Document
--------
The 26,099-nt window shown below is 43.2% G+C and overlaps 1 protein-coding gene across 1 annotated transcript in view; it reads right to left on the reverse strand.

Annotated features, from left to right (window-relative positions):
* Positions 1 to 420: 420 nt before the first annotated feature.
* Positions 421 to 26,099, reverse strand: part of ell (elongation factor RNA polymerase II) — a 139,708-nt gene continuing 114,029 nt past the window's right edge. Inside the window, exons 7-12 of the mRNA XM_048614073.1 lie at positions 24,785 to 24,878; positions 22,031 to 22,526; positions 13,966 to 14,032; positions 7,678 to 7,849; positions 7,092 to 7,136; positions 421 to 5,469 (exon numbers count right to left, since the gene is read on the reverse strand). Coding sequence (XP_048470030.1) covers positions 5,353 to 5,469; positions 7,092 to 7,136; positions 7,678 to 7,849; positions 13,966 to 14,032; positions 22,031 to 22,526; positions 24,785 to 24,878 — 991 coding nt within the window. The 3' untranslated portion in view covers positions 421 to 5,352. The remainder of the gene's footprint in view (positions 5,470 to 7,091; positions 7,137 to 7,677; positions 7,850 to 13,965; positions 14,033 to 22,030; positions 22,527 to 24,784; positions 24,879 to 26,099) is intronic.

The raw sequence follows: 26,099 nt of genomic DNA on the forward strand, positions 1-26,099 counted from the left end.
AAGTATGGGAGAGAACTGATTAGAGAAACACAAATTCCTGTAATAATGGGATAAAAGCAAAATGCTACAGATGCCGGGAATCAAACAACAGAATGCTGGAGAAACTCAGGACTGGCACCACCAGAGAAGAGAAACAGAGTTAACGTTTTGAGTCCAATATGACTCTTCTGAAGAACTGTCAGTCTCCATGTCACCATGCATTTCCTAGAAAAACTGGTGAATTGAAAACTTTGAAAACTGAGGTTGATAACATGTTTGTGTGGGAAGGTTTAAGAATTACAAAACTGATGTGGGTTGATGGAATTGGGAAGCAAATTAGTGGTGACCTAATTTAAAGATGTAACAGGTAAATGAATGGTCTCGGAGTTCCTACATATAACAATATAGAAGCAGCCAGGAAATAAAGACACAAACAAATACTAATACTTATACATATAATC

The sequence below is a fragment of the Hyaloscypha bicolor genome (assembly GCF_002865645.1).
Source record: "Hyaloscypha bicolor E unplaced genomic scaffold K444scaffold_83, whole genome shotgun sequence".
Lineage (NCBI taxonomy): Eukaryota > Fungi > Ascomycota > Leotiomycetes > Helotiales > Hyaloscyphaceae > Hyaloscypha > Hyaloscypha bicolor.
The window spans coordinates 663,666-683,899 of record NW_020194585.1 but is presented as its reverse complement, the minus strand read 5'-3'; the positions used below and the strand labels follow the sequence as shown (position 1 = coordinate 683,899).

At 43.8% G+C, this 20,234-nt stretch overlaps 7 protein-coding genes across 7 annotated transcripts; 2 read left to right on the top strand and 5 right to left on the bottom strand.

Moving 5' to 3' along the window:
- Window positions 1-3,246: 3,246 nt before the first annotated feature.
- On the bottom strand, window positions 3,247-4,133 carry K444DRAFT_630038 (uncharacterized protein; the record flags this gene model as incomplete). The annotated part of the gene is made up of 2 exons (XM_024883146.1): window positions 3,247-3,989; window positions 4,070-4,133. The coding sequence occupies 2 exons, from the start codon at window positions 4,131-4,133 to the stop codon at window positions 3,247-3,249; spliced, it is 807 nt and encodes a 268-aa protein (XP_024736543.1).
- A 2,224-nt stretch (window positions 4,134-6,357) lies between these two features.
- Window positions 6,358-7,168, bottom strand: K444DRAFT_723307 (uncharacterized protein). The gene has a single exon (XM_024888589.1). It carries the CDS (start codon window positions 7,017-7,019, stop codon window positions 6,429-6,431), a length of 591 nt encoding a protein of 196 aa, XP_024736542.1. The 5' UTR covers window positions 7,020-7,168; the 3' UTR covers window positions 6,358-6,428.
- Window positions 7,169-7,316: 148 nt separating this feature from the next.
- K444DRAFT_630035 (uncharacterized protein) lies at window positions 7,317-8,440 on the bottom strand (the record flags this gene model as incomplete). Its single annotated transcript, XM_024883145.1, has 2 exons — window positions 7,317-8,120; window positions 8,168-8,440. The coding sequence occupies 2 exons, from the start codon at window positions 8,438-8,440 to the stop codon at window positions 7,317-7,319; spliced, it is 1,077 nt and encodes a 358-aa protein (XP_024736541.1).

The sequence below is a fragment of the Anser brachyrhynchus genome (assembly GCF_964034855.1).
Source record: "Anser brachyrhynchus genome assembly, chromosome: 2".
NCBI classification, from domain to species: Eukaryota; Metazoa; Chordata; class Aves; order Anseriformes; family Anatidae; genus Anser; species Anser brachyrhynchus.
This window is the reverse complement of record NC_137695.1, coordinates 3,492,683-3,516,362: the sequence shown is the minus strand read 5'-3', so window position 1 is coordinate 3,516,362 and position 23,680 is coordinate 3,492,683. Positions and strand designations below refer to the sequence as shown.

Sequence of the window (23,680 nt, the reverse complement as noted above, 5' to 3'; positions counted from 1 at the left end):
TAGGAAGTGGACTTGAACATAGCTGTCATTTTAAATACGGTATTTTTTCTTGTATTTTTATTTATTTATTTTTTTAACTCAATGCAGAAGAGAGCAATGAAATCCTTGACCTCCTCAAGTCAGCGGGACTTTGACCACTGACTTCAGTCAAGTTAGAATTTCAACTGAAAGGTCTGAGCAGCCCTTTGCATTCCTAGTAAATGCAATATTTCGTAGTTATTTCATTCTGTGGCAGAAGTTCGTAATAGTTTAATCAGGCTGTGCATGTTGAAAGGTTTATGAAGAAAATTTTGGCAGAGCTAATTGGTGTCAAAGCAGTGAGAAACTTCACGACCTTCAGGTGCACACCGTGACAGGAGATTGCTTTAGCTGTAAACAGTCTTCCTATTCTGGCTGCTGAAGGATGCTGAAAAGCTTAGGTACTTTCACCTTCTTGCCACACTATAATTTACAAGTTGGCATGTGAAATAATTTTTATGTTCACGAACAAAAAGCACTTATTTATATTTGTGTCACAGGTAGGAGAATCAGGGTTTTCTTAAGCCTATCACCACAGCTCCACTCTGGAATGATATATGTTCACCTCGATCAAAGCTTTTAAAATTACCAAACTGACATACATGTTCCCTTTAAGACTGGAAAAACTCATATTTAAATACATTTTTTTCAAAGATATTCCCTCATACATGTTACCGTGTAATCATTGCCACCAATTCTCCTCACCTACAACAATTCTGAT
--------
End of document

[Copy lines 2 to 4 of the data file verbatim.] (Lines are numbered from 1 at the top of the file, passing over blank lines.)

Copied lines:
Annotated features, from left to right (window-relative positions):
* Positions 1 to 420: 420 nt before the first annotated feature.
* Positions 421 to 26,099, reverse strand: part of ell (elongation factor RNA polymerase II) — a 139,708-nt gene continuing 114,029 nt past the window's right edge. Inside the window, exons 7-12 of the mRNA XM_048614073.1 lie at positions 24,785 to 24,878; positions 22,031 to 22,526; positions 13,966 to 14,032; positions 7,678 to 7,849; positions 7,092 to 7,136; positions 421 to 5,469 (exon numbers count right to left, since the gene is read on the reverse strand). Coding sequence (XP_048470030.1) covers positions 5,353 to 5,469; positions 7,092 to 7,136; positions 7,678 to 7,849; positions 13,966 to 14,032; positions 22,031 to 22,526; positions 24,785 to 24,878 — 991 coding nt within the window. The 3' untranslated portion in view covers positions 421 to 5,352. The remainder of the gene's footprint in view (positions 5,470 to 7,091; positions 7,137 to 7,677; positions 7,850 to 13,965; positions 14,033 to 22,030; positions 22,527 to 24,784; positions 24,879 to 26,099) is intronic.